“The increase may also reflect an earlier unmet need for these patients, given the pressures on child and adolescent mental health services (CAMHS),” lead author of the study Dr. Charlotte Archer told MNT.
Dr. Archer, senior research associate in Primary Care Mental Health, Bristol Medical School, University of Bristol, U.K., explained that over a quarter of referrals to CAMHS were rejected in 2018-19, potentially leading to an influx of people seeking help from primary care.
The researchers warn that some prescribing is not based on robust evidence and may contradict guidelines. For example, they note a marked rise in benzodiazepine prescriptions among young adults, despite the risk of dependency.
Almost half of the prescriptions for benzodiazepines given in 2017 were for longer than the recommended 4 weeks.
The authors also raise caution about the long-term use of antidepressants. “Once patients start taking antidepressant medication, they often continue to take it long-term. However, antidepressants and other anti-anxiety drugs can have unwanted side effects, and there is increasing evidence that patients may find it difficult to stop treatment,” Dr. Archer explained.
Some patients experience withdrawal symptoms after stopping treatment, which may exacerbate anxiety symptoms.
To address these risks, the scientists call for more research to understand the reasons for the increase in anxiety prescribing, particularly among young adults. They also say that non-pharmacological methods of intervention are necessary.
“There is a need for a wider choice of treatment options for patients experiencing anxiety. We know that psychological therapies can be effective for anxiety, but we need to increase access to these interventions and to ensure that they are delivered in a way that is acceptable, particularly for young adults.”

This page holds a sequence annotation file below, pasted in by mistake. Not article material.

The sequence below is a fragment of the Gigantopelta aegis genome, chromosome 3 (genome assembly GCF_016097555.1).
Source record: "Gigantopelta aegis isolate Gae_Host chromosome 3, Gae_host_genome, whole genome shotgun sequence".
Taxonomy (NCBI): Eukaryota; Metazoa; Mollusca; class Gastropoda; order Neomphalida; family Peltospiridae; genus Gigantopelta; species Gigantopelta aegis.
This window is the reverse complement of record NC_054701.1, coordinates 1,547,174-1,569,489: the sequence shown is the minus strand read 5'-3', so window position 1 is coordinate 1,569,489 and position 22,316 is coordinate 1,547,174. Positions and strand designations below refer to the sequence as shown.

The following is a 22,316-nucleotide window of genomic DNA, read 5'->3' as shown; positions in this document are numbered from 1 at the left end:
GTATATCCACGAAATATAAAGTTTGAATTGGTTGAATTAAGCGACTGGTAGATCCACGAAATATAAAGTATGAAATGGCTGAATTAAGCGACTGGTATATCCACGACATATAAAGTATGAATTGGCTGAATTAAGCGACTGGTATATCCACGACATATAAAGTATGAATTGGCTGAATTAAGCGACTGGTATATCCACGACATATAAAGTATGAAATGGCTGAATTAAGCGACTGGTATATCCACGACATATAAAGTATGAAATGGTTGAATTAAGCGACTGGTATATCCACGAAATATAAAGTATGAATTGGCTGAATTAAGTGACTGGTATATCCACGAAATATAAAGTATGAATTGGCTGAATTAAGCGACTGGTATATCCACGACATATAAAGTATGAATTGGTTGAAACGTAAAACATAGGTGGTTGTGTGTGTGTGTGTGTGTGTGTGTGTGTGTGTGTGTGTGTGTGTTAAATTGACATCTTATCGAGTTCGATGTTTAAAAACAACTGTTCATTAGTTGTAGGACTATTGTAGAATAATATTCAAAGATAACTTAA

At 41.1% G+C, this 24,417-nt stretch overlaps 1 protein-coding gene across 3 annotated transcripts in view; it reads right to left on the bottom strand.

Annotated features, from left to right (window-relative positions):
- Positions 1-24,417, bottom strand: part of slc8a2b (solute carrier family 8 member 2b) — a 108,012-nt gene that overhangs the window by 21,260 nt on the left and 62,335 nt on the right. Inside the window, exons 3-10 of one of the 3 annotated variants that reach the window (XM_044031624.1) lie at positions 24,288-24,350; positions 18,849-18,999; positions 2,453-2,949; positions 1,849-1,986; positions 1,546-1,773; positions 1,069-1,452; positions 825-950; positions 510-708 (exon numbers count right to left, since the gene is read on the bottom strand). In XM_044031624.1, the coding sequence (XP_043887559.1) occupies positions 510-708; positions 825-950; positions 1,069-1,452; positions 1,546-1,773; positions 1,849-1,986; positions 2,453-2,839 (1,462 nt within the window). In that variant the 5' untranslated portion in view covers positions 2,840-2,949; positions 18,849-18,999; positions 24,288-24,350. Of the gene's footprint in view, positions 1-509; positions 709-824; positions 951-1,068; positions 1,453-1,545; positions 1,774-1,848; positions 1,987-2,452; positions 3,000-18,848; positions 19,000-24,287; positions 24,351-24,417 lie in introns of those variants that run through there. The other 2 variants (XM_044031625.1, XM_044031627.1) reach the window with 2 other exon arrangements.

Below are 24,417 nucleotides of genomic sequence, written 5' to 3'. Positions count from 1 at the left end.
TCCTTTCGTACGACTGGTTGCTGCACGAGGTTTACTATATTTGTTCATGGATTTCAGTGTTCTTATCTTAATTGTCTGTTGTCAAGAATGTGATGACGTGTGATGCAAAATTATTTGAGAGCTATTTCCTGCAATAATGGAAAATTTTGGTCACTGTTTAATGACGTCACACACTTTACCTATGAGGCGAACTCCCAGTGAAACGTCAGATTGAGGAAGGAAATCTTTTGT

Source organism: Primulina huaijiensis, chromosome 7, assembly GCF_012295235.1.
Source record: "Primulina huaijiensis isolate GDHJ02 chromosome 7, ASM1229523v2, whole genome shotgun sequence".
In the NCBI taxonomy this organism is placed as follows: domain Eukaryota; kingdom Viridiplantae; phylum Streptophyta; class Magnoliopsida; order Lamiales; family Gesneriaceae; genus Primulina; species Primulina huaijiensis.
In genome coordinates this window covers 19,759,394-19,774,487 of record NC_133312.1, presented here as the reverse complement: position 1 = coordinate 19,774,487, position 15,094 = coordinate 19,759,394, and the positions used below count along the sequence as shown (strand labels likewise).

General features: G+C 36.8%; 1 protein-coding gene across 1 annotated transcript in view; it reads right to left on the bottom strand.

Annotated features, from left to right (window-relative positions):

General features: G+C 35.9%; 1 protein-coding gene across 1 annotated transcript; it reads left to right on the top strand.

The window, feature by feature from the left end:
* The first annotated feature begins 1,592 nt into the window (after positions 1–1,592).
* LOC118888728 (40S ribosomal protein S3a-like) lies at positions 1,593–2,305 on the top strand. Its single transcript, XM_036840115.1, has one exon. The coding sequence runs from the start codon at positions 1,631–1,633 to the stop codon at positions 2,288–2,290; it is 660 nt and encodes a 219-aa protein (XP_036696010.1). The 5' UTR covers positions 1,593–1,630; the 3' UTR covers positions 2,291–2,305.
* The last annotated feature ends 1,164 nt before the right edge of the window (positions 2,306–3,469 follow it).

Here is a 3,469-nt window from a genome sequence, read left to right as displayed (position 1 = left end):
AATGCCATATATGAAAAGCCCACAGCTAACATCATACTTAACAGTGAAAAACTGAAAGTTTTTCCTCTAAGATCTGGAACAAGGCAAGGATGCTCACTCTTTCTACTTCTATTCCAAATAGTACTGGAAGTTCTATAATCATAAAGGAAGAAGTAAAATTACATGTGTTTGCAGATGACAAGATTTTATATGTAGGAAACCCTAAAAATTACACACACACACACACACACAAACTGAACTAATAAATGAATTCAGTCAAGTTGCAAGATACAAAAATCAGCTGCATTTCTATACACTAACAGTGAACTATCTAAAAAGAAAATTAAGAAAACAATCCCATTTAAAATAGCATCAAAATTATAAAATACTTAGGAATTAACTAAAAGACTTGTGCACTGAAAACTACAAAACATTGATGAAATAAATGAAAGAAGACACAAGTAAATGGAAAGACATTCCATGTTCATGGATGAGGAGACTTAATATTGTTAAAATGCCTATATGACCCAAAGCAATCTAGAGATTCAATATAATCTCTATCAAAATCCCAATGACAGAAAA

– Dr. Archer
Professor Eley explained there is a large literature showing the benefits of Cognitive Behavioral Therapy for anxiety in all age groups, but that accessing such treatment can be a challenge in the U.K. due to long waiting lists.
“Psychological therapies have become more available to patients in the U.K. since the advent of the NHS Improving Access to Psychological Treatment (IAPT) services, but there are long waiting lists and it is plausible that some young adults are taking medication despite having a preference for psychological treatment, as that is available more rapidly.”
The study authors mention a key limitation to their study. Although the researchers only included prescriptions where patients had had an anxiety symptom or diagnosis either in the 3 months prior to or the 6 months after a prescription, they could not know with certainty that the drugs were prescribed for anxiety.
Some of the drugs the researchers looked at may have been prescribed for other conditions, such as depression. Antidepressants are commonly prescribed to treat anxiety, so some of the people included in the study may have been treating their depression rather than anxiety with the medications. Therefore, the figures in the study may be overestimated.